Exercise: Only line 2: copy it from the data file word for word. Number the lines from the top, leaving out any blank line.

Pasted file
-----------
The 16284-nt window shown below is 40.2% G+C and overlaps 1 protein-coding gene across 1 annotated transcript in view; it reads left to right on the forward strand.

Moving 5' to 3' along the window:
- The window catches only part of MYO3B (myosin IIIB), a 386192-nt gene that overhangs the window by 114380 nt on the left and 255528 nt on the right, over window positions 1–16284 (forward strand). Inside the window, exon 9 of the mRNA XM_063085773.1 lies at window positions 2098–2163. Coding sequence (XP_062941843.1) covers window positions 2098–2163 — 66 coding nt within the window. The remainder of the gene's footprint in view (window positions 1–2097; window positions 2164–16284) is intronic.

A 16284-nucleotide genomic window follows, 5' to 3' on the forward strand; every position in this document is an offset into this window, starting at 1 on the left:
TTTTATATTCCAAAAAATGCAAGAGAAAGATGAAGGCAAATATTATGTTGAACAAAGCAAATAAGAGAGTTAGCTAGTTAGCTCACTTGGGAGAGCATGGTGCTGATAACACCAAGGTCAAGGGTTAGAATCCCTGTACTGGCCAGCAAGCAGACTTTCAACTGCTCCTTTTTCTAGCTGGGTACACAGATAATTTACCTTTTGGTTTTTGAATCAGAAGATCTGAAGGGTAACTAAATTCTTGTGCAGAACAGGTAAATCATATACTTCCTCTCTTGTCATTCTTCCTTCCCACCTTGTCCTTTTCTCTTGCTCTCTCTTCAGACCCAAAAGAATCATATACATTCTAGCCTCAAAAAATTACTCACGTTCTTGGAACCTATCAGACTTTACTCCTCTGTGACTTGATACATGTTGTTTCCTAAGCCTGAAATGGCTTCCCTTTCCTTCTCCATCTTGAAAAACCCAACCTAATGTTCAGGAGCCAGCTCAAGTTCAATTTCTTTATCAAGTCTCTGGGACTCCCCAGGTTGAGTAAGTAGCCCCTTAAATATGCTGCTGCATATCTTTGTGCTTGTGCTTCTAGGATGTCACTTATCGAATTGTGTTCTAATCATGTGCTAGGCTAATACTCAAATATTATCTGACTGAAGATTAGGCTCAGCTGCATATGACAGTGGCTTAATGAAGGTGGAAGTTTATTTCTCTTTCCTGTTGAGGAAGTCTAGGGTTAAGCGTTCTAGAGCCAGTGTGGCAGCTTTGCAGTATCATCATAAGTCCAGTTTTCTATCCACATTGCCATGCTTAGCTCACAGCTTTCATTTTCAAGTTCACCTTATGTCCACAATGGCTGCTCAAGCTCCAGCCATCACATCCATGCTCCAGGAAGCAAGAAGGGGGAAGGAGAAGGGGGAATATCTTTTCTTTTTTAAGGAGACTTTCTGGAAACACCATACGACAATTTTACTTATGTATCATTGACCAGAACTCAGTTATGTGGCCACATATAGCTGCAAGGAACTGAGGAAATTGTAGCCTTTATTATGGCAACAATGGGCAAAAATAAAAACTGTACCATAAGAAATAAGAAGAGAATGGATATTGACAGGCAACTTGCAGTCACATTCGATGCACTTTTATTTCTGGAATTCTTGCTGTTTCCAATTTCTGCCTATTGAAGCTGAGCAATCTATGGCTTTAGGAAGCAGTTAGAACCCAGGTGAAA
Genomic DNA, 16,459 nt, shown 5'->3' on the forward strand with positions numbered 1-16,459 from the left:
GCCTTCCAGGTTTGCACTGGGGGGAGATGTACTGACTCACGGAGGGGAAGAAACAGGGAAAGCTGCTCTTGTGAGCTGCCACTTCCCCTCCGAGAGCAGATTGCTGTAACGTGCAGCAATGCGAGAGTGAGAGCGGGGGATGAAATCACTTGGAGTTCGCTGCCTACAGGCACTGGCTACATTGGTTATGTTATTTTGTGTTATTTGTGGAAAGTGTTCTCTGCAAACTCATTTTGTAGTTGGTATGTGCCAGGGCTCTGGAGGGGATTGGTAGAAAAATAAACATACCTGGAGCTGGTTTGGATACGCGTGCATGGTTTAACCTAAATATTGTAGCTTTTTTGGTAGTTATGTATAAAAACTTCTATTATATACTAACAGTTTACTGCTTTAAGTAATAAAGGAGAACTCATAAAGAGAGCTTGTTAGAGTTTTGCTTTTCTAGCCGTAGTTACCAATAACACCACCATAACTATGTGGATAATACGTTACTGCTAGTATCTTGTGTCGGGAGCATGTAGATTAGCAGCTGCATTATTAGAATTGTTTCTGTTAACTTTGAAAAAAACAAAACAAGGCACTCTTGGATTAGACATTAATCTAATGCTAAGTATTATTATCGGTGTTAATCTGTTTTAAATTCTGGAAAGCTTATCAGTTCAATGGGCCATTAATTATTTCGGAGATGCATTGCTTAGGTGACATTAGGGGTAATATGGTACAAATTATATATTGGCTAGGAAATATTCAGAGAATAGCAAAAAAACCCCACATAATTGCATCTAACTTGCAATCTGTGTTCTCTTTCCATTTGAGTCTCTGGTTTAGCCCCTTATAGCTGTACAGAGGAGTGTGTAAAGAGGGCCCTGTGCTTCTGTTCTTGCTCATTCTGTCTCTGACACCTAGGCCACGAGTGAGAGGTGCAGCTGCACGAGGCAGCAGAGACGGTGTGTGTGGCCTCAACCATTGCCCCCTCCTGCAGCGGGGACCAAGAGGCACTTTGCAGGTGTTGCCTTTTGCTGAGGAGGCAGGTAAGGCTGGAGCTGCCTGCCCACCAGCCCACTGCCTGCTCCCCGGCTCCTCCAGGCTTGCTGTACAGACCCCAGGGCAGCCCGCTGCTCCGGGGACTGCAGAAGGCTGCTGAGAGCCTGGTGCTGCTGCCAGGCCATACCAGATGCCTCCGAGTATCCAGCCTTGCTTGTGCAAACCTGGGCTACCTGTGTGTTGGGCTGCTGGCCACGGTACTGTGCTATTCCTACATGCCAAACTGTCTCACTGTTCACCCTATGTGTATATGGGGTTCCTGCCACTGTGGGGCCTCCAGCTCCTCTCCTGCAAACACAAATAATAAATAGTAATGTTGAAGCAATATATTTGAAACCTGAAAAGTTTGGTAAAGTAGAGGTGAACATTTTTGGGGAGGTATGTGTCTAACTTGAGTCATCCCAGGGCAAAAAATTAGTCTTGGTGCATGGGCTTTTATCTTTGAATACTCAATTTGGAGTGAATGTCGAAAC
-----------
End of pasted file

Moving 5' to 3' along the window: